My First Company – Log(n)

I started my first company serendipitously. After working for others, it became clear to me that, while I was passionate about technology and extremely customer focused, as well as being a hard worker, my personality wasn’t well suited to doing a job for someone else. Here are a few other things I learned about myself:

  • I wasn’t passionate about the problems my employers were solving in domains like social networking, social games, etc.
  • Instead of being limited to doing things that were part of my “job description”, I wanted to understand other business functions like product development, sales, marketing, customer success, and HR. Most of the places I worked at didn’t provide those cross-functional opportunities for me to learn.
  • I was convinced that working at a job would limit the amount of personal growth I could achieve and the amount of money I would ever be able to make.
  • I felt that I didn’t have a say in organizational decisions that were made by others but affected me and my team.

A keen desire to work for myself led me to try out a few things, with the hope that they would turn into a real company some day. Here are a few things I tried that didn’t work out:

  • Built a Facebook app.
  • Helped cofound and build a travel social network.
  • Developed a “Digg” clone.
  • Created a website for high skilled immigrant workers that provided open and easy access to databases of employers and salaries paid (Similar to Glassdoor).

While trying to solve these problems, I landed a contract software development project. One of my previous bosses who was happy with my work performance offered me a contract role in his new company. The idea of contracting sounded fun because it allowed me to immediately become my own boss on my own terms.

My co-founder (who is also my wife) had a lot of experience working for a big consulting company. She worked on the contract project full-time, while I helped part-time and kept my day job. After delivering the initial contracting assignment successfully, we started winning additional work from the same client, as well as from others through word of mouth. The amount of work was more than we could do ourselves. It immediately became clear that we had an opportunity to convert these small contracting gigs into a legitimate consulting business. I left my day job, and we started hiring talent in the U.S., as well as overseas to serve our customer needs. Three years into the business, we had more than 85 customers, 45 employees and millions of dollars in revenue with significant profits. The consulting business we started in 2010 is still around today.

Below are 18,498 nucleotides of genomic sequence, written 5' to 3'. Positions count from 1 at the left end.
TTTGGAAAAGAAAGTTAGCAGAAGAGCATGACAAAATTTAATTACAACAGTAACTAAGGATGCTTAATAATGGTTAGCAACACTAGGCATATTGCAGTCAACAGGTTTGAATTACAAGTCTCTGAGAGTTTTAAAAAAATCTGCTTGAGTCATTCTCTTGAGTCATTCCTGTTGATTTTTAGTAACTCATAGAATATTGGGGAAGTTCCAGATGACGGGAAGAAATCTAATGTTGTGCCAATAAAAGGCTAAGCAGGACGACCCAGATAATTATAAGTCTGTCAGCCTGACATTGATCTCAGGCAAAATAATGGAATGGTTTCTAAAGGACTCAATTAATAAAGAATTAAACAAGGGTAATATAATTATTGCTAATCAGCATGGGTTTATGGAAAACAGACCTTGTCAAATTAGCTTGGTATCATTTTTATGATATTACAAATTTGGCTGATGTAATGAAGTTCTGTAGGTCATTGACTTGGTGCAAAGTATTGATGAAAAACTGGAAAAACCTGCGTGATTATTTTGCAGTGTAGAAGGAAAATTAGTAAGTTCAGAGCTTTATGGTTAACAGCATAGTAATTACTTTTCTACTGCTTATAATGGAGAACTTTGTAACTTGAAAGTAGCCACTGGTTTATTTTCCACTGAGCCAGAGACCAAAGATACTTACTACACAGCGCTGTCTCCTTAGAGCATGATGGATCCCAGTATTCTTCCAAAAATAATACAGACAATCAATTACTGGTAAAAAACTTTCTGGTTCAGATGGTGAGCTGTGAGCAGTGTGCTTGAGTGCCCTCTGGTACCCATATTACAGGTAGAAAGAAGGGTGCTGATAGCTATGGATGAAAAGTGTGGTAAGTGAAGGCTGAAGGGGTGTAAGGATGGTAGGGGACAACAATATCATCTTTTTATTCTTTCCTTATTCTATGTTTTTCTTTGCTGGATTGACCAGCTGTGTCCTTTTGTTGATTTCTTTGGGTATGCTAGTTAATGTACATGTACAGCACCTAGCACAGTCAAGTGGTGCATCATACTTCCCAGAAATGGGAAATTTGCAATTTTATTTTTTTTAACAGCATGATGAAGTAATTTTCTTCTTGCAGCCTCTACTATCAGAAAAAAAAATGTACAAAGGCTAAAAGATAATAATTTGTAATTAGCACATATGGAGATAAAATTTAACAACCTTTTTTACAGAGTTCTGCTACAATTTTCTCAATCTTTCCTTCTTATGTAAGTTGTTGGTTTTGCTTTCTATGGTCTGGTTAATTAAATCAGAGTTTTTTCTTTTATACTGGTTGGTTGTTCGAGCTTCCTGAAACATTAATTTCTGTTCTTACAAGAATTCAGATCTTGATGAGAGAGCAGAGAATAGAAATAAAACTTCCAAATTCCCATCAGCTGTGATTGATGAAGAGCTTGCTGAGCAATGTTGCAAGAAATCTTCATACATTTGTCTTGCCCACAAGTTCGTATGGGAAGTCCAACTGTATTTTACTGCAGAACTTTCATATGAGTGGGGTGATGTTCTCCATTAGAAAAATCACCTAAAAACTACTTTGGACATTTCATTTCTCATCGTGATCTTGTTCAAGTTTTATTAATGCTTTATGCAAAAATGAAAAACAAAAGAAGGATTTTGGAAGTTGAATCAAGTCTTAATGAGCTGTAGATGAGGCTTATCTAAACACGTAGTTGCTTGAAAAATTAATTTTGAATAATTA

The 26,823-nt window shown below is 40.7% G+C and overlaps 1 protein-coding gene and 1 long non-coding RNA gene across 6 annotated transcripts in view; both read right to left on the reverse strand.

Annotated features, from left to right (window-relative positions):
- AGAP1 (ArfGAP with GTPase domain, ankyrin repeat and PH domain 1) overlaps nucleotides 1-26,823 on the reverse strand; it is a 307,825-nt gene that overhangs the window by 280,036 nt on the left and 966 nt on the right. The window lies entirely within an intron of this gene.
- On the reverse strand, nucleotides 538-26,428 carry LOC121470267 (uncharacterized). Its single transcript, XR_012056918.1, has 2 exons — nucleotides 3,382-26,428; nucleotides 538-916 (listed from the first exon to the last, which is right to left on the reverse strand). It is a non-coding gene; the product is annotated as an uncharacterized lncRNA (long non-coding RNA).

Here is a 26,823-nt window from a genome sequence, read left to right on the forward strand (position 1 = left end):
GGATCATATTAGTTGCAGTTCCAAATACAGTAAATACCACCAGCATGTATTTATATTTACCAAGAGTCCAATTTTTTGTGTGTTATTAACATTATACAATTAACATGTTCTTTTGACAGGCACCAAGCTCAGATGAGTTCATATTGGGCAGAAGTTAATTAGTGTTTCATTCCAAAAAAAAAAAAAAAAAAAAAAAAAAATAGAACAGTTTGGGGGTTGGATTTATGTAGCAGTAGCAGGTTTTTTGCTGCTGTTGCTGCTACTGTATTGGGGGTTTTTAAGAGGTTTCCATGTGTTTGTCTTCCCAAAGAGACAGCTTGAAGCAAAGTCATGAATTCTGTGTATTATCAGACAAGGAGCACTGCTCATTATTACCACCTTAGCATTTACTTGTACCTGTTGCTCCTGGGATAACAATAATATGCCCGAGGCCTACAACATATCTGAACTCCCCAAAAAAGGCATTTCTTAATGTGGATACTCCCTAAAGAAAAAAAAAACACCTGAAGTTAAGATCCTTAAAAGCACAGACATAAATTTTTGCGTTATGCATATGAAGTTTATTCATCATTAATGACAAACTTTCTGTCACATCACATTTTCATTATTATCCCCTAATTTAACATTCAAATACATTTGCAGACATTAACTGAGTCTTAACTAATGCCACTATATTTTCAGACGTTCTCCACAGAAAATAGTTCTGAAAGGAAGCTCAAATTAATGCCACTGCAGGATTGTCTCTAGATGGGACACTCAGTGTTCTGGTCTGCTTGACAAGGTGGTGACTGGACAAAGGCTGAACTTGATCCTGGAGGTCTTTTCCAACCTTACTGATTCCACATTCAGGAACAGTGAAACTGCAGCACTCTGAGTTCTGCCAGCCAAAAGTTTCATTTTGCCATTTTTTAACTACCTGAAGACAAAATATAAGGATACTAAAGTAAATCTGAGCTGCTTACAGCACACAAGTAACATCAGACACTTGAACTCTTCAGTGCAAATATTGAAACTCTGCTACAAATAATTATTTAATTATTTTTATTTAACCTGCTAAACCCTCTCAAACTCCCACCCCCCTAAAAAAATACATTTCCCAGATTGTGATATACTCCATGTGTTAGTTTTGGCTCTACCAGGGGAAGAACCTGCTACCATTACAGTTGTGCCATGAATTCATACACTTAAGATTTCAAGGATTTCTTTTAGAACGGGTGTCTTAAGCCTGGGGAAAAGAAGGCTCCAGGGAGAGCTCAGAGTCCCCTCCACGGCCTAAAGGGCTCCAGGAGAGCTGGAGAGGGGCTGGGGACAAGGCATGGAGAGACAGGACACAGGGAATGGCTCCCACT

Here are a few key things I would advise from the experience of starting my first company.

  • You need to understand “why” you want to start your own business.
  • You need to be honest about your strengths and weaknesses, your likes and dislikes.
  • You need to look carefully, because the problem you want to solve could be right in front of you.
  • An obsession with keeping your customers happy is the secret sauce for a successful business.
  • Being 100 percent focused on your business, versus running it part-time, will significantly increase your chances of success.

My Second Company – SchoolMint

After successfully running our consulting business for more than three years and after working with over 85 clients (helping them build products for e-commerce, messaging, market places, dating, education, and healthcare), it was clear that both my co-founder and I had a craving to find focus. Out of all the problems we helped solve for our customers, we found the ones in education to be extremely meaningful and impactful. In addition, we immensely enjoyed working with educators. They were very passionate about what they did and were very friendly and easy to work with.

We solved one particular problem for our education customers by building custom student enrollment systems. Coincidentally, this was a problem my wife and I had faced while applying to preschools in Oakland for my daughter. As unbelievable as it sounds, most schools in the U.S., at that time used paper-based manual processes to enroll their students. This process was extremely frustrating for parents and very painstaking for schools.

Around that time, we learned about an education technology incubator: ImagineK12 (which is now part of YCombinator). We applied to this incubator and were immediately accepted. We received funding and advice to work on building a business that would make the student enrollment process delightful and insightful for schools and parents. We named this business SchoolMint.

Here is why we started SchoolMint:

  • We wanted to focus and find meaning in what we were doing. We found that meaning in the field of education.
  • We had faced the problem ourselves when applying to preschools for our daughter, and we had an urgent desire to fix the problem.
  • We understood the problem well, both from a parent’s perspective and from a school perspective, and we had unique insights about possible solutions.
  • We knew that there were customers ready to pay for a solution like this.
  • We joined an incubator (ImagineK12) that significantly increased our commitment towards this new initiative by providing us with funding and by connecting us with other like-minded entrepreneurs solving problems in education.

In short, we faced a problem that we really wanted to solve. We gained support for creating a solution that would help others, while working in a field (education) that we enjoyed and found meaningful. These, I believe, are the best reasons to successfully start your own company.

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